GSOC students have problems!
All of us were students. Everyone has an episode in their lives when they didn’t know what they actually knew and decided to take part in something, start working in that field or just learning more and more. And within the time we learned that we didn’t know anything. Zero. I hope that Google Summer of Code students are different in that case from other regular students. I hope they know what they do and every week they gather knowledge that helps them in fulfilling requirements for their project goals. Today, we’ll focus on problems which they have to face and if they found solutions for issues.
Let’s start with Bartłomiej who works in “The REST of Administration” project.
He had to face problems in the first week. They consisted of difficulties in installing the environment in which he would work. Fortunately, these weren’t complicated mistakes and he was able to deal with them quickly.
Unfortunately, the next week did not spare him and this time he encountered great difficulties in documentation. As he mentions, “not every endpoint is documented well, and in some cases, required features were already implemented but not yet documented :)”. Unfortunately, it is a common problem in organizations, especially in open-source, that documentation is neglected and often made haphazardly. unfinished or containing only a scrap of information.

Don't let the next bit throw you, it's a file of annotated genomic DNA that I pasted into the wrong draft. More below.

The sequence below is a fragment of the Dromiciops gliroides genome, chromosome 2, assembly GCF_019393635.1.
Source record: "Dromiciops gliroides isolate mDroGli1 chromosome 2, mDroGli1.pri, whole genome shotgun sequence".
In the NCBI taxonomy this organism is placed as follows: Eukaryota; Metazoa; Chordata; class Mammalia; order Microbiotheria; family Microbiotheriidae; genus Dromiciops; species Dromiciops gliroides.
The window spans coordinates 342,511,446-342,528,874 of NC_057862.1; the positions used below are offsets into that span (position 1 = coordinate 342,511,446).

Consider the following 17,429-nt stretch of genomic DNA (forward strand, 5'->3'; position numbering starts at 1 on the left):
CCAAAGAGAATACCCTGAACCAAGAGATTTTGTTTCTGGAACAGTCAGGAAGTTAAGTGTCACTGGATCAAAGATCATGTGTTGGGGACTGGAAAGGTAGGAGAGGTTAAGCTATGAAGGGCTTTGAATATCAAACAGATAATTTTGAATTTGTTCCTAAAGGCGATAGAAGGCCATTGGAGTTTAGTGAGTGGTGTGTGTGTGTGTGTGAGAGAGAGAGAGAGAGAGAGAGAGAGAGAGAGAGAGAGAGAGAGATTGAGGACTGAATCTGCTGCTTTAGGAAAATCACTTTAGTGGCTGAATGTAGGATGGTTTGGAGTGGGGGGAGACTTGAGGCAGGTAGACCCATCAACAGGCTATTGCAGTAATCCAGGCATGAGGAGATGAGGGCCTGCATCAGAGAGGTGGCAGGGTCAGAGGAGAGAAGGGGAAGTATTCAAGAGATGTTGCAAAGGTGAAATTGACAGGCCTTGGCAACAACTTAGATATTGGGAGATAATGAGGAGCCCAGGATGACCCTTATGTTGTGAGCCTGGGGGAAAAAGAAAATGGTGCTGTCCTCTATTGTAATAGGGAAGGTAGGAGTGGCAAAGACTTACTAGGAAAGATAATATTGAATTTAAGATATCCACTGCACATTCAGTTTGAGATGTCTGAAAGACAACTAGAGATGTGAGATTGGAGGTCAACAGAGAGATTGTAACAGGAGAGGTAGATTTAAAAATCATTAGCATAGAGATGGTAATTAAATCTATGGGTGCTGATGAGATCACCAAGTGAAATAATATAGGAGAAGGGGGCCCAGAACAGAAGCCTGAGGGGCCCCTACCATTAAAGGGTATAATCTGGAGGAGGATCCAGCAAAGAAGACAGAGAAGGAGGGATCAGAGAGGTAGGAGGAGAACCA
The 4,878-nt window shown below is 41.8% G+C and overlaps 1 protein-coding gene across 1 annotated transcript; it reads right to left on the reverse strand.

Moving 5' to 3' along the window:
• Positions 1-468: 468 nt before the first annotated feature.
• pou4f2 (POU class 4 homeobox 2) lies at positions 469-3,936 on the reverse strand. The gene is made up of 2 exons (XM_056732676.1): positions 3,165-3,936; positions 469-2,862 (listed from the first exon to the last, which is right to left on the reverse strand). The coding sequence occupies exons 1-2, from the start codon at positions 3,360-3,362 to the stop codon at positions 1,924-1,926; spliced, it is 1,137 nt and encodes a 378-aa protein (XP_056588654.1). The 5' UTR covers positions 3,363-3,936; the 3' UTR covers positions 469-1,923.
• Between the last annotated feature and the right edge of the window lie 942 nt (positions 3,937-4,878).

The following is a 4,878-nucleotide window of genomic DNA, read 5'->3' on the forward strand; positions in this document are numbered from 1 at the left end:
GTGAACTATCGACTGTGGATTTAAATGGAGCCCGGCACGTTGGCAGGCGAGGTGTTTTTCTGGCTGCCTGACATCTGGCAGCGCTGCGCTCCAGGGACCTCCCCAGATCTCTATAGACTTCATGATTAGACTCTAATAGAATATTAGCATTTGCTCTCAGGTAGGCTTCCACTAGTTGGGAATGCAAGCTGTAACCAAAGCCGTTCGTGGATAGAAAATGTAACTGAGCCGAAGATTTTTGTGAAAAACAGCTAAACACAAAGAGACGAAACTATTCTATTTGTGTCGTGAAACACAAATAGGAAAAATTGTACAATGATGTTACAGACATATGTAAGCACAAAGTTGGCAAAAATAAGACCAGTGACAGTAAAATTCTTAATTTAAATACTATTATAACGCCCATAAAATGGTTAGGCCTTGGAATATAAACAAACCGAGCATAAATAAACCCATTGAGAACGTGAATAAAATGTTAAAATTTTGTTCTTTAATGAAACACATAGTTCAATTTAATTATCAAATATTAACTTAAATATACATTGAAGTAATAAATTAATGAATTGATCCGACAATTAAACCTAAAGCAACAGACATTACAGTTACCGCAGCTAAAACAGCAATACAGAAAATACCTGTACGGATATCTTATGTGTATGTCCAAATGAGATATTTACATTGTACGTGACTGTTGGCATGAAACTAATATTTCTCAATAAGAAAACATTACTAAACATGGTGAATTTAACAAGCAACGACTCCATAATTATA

There were also problems with tasks that seemed to be relatively trivial. Unfortunately, the characteristics of OpenMRS often make it impossible to copy code from one part of it to another. Often the code has been written by different people and in different years, so it can differ significantly from one another. Bartholomew did not predict it, which unfortunately caused further turmoil and complications. Within 4 weeks, he managed to complete 6 tasks and send 3 tasks to code-review. Unfortunately, the task https://issues.openmrs.org/browse/RESTWS-842 and the associated blocker https://issues.openmrs.org/browse/TRUNK-6010 still remain unresolved.
Medhavi pracuje przy projekcie “Support for Extended Operation in FHIR.”. She also has to face up troubles during the community bonding period. She wrote “I realised that my initial implementation was not performing exactly what the operation was required to perform, so I changed my implementation and faced another problem- Hibernate’s Criteria API did not support some of the required functions. I briefed my mentor about these changes and issues. We discussed a workaround to the lack of window functions(dense ranking) in Criteria API. Another issue was that the OperationParam does not support chaining functions. My mentor advised me to drop chaining for the first pass and, come back to it later. I created the relevant tickets and epic to get ready for the coding period.”
Fortunately, later on she hasn’t occur any big issues which blocked her for a while. There was a little one, like not creating a unit tests so she has to do it in seperate task.
It looks like she has everything under control and are doing a great job!. We keep fingers crossed for her
Saurabh is working on Android Client Project this year. During that 4-week period he has to solve one proble (which is quite fresh)